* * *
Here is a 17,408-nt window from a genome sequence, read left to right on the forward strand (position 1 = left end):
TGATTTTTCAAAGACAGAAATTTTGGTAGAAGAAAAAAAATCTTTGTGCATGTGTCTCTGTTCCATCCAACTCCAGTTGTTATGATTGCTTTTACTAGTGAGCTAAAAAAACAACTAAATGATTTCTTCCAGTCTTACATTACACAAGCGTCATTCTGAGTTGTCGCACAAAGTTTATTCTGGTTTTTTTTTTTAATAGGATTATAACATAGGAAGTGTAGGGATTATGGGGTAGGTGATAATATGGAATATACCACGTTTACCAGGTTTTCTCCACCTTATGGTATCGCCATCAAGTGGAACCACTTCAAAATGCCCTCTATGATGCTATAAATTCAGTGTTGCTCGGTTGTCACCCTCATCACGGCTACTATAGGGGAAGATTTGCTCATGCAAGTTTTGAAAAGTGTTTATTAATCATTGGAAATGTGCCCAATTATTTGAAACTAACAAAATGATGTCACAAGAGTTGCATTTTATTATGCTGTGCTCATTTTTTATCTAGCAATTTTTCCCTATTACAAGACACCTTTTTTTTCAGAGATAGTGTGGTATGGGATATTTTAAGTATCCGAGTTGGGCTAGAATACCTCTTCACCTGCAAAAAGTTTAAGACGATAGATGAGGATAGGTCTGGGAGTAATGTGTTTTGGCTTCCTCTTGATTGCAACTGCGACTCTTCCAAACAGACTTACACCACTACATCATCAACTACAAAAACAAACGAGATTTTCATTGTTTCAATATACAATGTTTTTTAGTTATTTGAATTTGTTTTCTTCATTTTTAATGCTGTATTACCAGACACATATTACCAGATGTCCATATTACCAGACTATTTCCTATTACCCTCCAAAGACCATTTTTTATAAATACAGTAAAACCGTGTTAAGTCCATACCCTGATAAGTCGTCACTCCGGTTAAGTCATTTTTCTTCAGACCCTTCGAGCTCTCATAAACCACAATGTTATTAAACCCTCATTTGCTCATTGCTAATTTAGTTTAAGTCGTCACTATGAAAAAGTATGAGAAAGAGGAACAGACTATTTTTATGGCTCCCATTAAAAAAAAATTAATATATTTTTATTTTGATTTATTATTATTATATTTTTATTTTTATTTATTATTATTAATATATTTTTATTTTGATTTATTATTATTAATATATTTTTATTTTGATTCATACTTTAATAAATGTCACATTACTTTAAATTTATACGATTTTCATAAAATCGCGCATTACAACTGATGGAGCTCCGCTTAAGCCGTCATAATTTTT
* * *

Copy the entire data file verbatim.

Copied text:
Here is a 17,408-nt window from a genome sequence, read left to right on the forward strand (position 1 = left end):
TGATTTTTCAAAGACAGAAATTTTGGTAGAAGAAAAAAAATCTTTGTGCATGTGTCTCTGTTCCATCCAACTCCAGTTGTTATGATTGCTTTTACTAGTGAGCTAAAAAAACAACTAAATGATTTCTTCCAGTCTTACATTACACAAGCGTCATTCTGAGTTGTCGCACAAAGTTTATTCTGGTTTTTTTTTTTAATAGGATTATAACATAGGAAGTGTAGGGATTATGGGGTAGGTGATAATATGGAATATACCACGTTTACCAGGTTTTCTCCACCTTATGGTATCGCCATCAAGTGGAACCACTTCAAAATGCCCTCTATGATGCTATAAATTCAGTGTTGCTCGGTTGTCACCCTCATCACGGCTACTATAGGGGAAGATTTGCTCATGCAAGTTTTGAAAAGTGTTTATTAATCATTGGAAATGTGCCCAATTATTTGAAACTAACAAAATGATGTCACAAGAGTTGCATTTTATTATGCTGTGCTCATTTTTTATCTAGCAATTTTTCCCTATTACAAGACACCTTTTTTTTCAGAGATAGTGTGGTATGGGATATTTTAAGTATCCGAGTTGGGCTAGAATACCTCTTCACCTGCAAAAAGTTTAAGACGATAGATGAGGATAGGTCTGGGAGTAATGTGTTTTGGCTTCCTCTTGATTGCAACTGCGACTCTTCCAAACAGACTTACACCACTACATCATCAACTACAAAAACAAACGAGATTTTCATTGTTTCAATATACAATGTTTTTTAGTTATTTGAATTTGTTTTCTTCATTTTTAATGCTGTATTACCAGACACATATTACCAGATGTCCATATTACCAGACTATTTCCTATTACCCTCCAAAGACCATTTTTTATAAATACAGTAAAACCGTGTTAAGTCCATACCCTGATAAGTCGTCACTCCGGTTAAGTCATTTTTCTTCAGACCCTTCGAGCTCTCATAAACCACAATGTTATTAAACCCTCATTTGCTCATTGCTAATTTAGTTTAAGTCGTCACTATGAAAAAGTATGAGAAAGAGGAACAGACTATTTTTATGGCTCCCATTAAAAAAAAATTAATATATTTTTATTTTGATTTATTATTATTATATTTTTATTTTTATTTATTATTATTAATATATTTTTATTTTGATTTATTATTATTAATATATTTTTATTTTGATTCATACTTTAATAAATGTCACATTACTTTAAATTTATACGATTTTCATAAAATCGCGCATTACAACTGATGGAGCTCCGCTTAAGCCGTCATAATTTTT